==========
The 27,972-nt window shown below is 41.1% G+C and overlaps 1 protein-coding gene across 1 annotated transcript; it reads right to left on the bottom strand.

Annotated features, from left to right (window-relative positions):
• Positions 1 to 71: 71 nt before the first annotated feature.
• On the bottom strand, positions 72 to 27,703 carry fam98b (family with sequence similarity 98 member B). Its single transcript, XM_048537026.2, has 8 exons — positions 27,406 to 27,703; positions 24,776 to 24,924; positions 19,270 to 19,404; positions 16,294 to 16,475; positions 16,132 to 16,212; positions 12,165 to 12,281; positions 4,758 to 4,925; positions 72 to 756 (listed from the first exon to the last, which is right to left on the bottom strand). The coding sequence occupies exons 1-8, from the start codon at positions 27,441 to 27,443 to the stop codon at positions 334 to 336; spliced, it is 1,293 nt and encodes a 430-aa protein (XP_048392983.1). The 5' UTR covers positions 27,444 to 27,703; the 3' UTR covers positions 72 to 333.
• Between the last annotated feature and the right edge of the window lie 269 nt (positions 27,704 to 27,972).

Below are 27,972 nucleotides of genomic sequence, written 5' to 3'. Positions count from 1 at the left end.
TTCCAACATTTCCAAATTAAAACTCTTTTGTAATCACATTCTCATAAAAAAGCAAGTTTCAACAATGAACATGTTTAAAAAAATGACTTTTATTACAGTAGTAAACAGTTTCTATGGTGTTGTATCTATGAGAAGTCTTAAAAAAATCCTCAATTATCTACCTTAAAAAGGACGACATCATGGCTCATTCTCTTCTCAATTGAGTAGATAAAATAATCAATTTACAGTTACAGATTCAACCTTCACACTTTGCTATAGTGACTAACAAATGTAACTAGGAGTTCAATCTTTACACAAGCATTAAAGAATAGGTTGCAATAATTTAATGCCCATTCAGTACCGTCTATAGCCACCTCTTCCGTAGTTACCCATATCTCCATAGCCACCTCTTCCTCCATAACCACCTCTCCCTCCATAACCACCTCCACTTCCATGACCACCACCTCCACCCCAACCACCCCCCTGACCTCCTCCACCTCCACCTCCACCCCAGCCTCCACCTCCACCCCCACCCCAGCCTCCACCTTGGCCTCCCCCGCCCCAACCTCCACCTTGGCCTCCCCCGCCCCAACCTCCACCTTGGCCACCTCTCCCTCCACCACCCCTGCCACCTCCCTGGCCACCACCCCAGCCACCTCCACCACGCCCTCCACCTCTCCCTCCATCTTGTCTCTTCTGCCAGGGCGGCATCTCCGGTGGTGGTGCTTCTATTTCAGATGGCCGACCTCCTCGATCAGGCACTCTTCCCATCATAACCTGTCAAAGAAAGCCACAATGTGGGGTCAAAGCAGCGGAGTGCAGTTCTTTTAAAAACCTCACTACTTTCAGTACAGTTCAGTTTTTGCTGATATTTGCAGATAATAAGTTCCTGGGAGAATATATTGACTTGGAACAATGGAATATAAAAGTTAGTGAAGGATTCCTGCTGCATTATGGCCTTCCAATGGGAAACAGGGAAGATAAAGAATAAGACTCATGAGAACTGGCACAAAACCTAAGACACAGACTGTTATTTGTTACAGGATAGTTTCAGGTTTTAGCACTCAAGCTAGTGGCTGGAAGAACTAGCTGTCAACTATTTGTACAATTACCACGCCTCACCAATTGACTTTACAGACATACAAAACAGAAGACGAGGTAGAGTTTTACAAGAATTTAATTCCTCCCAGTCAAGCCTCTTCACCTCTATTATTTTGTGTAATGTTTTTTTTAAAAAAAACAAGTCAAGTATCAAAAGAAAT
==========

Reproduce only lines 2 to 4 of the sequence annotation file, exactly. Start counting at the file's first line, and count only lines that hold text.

Annotated features, from left to right (window-relative positions):
• Positions 1 to 71: 71 nt before the first annotated feature.
• On the bottom strand, positions 72 to 27,703 carry fam98b (family with sequence similarity 98 member B). Its single transcript, XM_048537026.2, has 8 exons — positions 27,406 to 27,703; positions 24,776 to 24,924; positions 19,270 to 19,404; positions 16,294 to 16,475; positions 16,132 to 16,212; positions 12,165 to 12,281; positions 4,758 to 4,925; positions 72 to 756 (listed from the first exon to the last, which is right to left on the bottom strand). The coding sequence occupies exons 1-8, from the start codon at positions 27,441 to 27,443 to the stop codon at positions 334 to 336; spliced, it is 1,293 nt and encodes a 430-aa protein (XP_048392983.1). The 5' UTR covers positions 27,444 to 27,703; the 3' UTR covers positions 72 to 333.